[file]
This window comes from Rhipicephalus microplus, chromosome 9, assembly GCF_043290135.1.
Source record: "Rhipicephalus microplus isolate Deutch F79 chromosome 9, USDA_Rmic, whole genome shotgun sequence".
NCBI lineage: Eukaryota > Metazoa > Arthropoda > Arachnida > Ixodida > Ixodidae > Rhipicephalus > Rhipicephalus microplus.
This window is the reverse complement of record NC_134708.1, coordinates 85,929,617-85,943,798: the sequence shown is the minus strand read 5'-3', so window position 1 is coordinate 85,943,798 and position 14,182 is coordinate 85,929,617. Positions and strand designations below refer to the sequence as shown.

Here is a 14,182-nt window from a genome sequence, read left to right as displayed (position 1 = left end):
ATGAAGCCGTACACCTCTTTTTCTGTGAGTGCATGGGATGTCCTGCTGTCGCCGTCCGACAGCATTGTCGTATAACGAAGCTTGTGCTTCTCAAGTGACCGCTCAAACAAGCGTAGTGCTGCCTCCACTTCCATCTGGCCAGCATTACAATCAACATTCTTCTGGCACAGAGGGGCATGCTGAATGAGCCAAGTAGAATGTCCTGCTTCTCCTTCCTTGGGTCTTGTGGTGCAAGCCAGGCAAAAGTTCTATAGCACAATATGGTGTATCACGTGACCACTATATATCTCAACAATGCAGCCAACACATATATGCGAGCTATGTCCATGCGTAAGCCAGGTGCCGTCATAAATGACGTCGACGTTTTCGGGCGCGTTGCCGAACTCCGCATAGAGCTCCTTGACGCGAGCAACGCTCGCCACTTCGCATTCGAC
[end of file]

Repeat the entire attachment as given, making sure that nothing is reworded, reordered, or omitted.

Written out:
This window comes from Rhipicephalus microplus, chromosome 9, assembly GCF_043290135.1.
Source record: "Rhipicephalus microplus isolate Deutch F79 chromosome 9, USDA_Rmic, whole genome shotgun sequence".
NCBI lineage: Eukaryota > Metazoa > Arthropoda > Arachnida > Ixodida > Ixodidae > Rhipicephalus > Rhipicephalus microplus.
This window is the reverse complement of record NC_134708.1, coordinates 85,929,617-85,943,798: the sequence shown is the minus strand read 5'-3', so window position 1 is coordinate 85,943,798 and position 14,182 is coordinate 85,929,617. Positions and strand designations below refer to the sequence as shown.

Here is a 14,182-nt window from a genome sequence, read left to right as displayed (position 1 = left end):
ATGAAGCCGTACACCTCTTTTTCTGTGAGTGCATGGGATGTCCTGCTGTCGCCGTCCGACAGCATTGTCGTATAACGAAGCTTGTGCTTCTCAAGTGACCGCTCAAACAAGCGTAGTGCTGCCTCCACTTCCATCTGGCCAGCATTACAATCAACATTCTTCTGGCACAGAGGGGCATGCTGAATGAGCCAAGTAGAATGTCCTGCTTCTCCTTCCTTGGGTCTTGTGGTGCAAGCCAGGCAAAAGTTCTATAGCACAATATGGTGTATCACGTGACCACTATATATCTCAACAATGCAGCCAACACATATATGCGAGCTATGTCCATGCGTAAGCCAGGTGCCGTCATAAATGACGTCGACGTTTTCGGGCGCGTTGCCGAACTCCGCATAGAGCTCCTTGACGCGAGCAACGCTCGCCACTTCGCATTCGAC